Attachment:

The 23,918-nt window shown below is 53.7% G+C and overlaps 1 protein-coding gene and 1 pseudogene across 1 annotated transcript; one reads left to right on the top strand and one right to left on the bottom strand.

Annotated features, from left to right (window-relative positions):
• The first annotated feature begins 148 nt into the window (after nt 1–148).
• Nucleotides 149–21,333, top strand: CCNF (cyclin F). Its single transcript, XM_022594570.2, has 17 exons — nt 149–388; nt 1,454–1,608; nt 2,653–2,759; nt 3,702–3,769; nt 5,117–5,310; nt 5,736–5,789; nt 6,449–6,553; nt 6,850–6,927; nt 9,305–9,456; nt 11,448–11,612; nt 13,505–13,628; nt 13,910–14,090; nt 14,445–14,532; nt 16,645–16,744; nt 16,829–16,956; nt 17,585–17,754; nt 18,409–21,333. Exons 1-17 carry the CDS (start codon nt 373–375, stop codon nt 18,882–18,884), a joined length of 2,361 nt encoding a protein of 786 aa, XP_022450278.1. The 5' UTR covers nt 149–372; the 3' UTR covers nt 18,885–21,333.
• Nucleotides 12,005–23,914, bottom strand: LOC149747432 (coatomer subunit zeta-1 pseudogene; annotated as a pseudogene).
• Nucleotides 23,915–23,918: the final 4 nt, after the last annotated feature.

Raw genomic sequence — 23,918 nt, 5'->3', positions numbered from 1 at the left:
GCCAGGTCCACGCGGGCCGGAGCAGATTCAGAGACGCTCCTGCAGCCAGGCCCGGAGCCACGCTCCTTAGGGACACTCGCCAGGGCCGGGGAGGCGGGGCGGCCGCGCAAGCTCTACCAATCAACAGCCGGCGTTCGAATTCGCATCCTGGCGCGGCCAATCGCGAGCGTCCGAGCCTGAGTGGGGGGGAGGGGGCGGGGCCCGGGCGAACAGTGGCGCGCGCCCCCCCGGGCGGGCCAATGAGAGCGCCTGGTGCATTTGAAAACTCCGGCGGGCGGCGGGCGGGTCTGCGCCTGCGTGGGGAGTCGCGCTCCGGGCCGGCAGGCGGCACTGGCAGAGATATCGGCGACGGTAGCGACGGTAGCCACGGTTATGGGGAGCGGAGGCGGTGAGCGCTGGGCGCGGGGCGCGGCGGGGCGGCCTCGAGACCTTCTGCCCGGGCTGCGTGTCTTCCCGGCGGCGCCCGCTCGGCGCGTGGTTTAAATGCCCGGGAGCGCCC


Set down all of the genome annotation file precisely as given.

The 23,918-nt window shown below is 53.7% G+C and overlaps 1 protein-coding gene and 1 pseudogene across 1 annotated transcript; one reads left to right on the top strand and one right to left on the bottom strand.

Annotated features, from left to right (window-relative positions):
• The first annotated feature begins 148 nt into the window (after nt 1–148).
• Nucleotides 149–21,333, top strand: CCNF (cyclin F). Its single transcript, XM_022594570.2, has 17 exons — nt 149–388; nt 1,454–1,608; nt 2,653–2,759; nt 3,702–3,769; nt 5,117–5,310; nt 5,736–5,789; nt 6,449–6,553; nt 6,850–6,927; nt 9,305–9,456; nt 11,448–11,612; nt 13,505–13,628; nt 13,910–14,090; nt 14,445–14,532; nt 16,645–16,744; nt 16,829–16,956; nt 17,585–17,754; nt 18,409–21,333. Exons 1-17 carry the CDS (start codon nt 373–375, stop codon nt 18,882–18,884), a joined length of 2,361 nt encoding a protein of 786 aa, XP_022450278.1. The 5' UTR covers nt 149–372; the 3' UTR covers nt 18,885–21,333.
• Nucleotides 12,005–23,914, bottom strand: LOC149747432 (coatomer subunit zeta-1 pseudogene; annotated as a pseudogene).
• Nucleotides 23,915–23,918: the final 4 nt, after the last annotated feature.

Raw genomic sequence — 23,918 nt, 5'->3', positions numbered from 1 at the left:
GCCAGGTCCACGCGGGCCGGAGCAGATTCAGAGACGCTCCTGCAGCCAGGCCCGGAGCCACGCTCCTTAGGGACACTCGCCAGGGCCGGGGAGGCGGGGCGGCCGCGCAAGCTCTACCAATCAACAGCCGGCGTTCGAATTCGCATCCTGGCGCGGCCAATCGCGAGCGTCCGAGCCTGAGTGGGGGGGAGGGGGCGGGGCCCGGGCGAACAGTGGCGCGCGCCCCCCCGGGCGGGCCAATGAGAGCGCCTGGTGCATTTGAAAACTCCGGCGGGCGGCGGGCGGGTCTGCGCCTGCGTGGGGAGTCGCGCTCCGGGCCGGCAGGCGGCACTGGCAGAGATATCGGCGACGGTAGCGACGGTAGCCACGGTTATGGGGAGCGGAGGCGGTGAGCGCTGGGCGCGGGGCGCGGCGGGGCGGCCTCGAGACCTTCTGCCCGGGCTGCGTGTCTTCCCGGCGGCGCCCGCTCGGCGCGTGGTTTAAATGCCCGGGAGCGCCC